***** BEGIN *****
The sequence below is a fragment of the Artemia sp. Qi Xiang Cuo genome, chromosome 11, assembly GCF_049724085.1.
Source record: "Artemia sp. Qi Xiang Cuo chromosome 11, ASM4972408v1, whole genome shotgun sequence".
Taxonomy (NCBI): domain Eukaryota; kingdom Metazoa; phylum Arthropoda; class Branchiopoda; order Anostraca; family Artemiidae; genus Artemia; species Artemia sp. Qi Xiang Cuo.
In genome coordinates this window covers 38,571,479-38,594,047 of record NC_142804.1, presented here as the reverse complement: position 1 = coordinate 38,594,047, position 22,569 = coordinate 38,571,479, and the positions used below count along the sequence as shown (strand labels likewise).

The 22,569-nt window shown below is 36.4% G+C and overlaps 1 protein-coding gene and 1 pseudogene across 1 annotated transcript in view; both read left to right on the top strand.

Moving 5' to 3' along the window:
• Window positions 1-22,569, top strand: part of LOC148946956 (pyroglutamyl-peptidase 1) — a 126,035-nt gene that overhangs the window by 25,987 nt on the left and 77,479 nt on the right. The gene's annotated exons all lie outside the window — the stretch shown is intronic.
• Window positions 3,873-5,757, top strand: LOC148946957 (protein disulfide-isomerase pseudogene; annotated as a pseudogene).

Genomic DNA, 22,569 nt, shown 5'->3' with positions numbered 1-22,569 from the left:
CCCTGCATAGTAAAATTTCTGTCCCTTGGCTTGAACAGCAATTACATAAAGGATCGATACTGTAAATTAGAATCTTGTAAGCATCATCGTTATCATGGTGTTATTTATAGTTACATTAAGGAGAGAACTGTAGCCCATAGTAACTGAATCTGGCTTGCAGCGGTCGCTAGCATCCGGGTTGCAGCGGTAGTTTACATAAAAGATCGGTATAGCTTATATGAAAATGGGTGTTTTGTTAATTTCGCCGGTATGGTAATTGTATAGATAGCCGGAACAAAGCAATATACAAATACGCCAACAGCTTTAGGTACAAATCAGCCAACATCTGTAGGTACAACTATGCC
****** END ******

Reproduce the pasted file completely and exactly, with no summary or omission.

The sequence below is a fragment of the Artemia sp. Qi Xiang Cuo genome, chromosome 11, assembly GCF_049724085.1.
Source record: "Artemia sp. Qi Xiang Cuo chromosome 11, ASM4972408v1, whole genome shotgun sequence".
Taxonomy (NCBI): domain Eukaryota; kingdom Metazoa; phylum Arthropoda; class Branchiopoda; order Anostraca; family Artemiidae; genus Artemia; species Artemia sp. Qi Xiang Cuo.
In genome coordinates this window covers 38,571,479-38,594,047 of record NC_142804.1, presented here as the reverse complement: position 1 = coordinate 38,594,047, position 22,569 = coordinate 38,571,479, and the positions used below count along the sequence as shown (strand labels likewise).

The 22,569-nt window shown below is 36.4% G+C and overlaps 1 protein-coding gene and 1 pseudogene across 1 annotated transcript in view; both read left to right on the top strand.

Moving 5' to 3' along the window:
• Window positions 1-22,569, top strand: part of LOC148946956 (pyroglutamyl-peptidase 1) — a 126,035-nt gene that overhangs the window by 25,987 nt on the left and 77,479 nt on the right. The gene's annotated exons all lie outside the window — the stretch shown is intronic.
• Window positions 3,873-5,757, top strand: LOC148946957 (protein disulfide-isomerase pseudogene; annotated as a pseudogene).

Genomic DNA, 22,569 nt, shown 5'->3' with positions numbered 1-22,569 from the left:
CCCTGCATAGTAAAATTTCTGTCCCTTGGCTTGAACAGCAATTACATAAAGGATCGATACTGTAAATTAGAATCTTGTAAGCATCATCGTTATCATGGTGTTATTTATAGTTACATTAAGGAGAGAACTGTAGCCCATAGTAACTGAATCTGGCTTGCAGCGGTCGCTAGCATCCGGGTTGCAGCGGTAGTTTACATAAAAGATCGGTATAGCTTATATGAAAATGGGTGTTTTGTTAATTTCGCCGGTATGGTAATTGTATAGATAGCCGGAACAAAGCAATATACAAATACGCCAACAGCTTTAGGTACAAATCAGCCAACATCTGTAGGTACAACTATGCC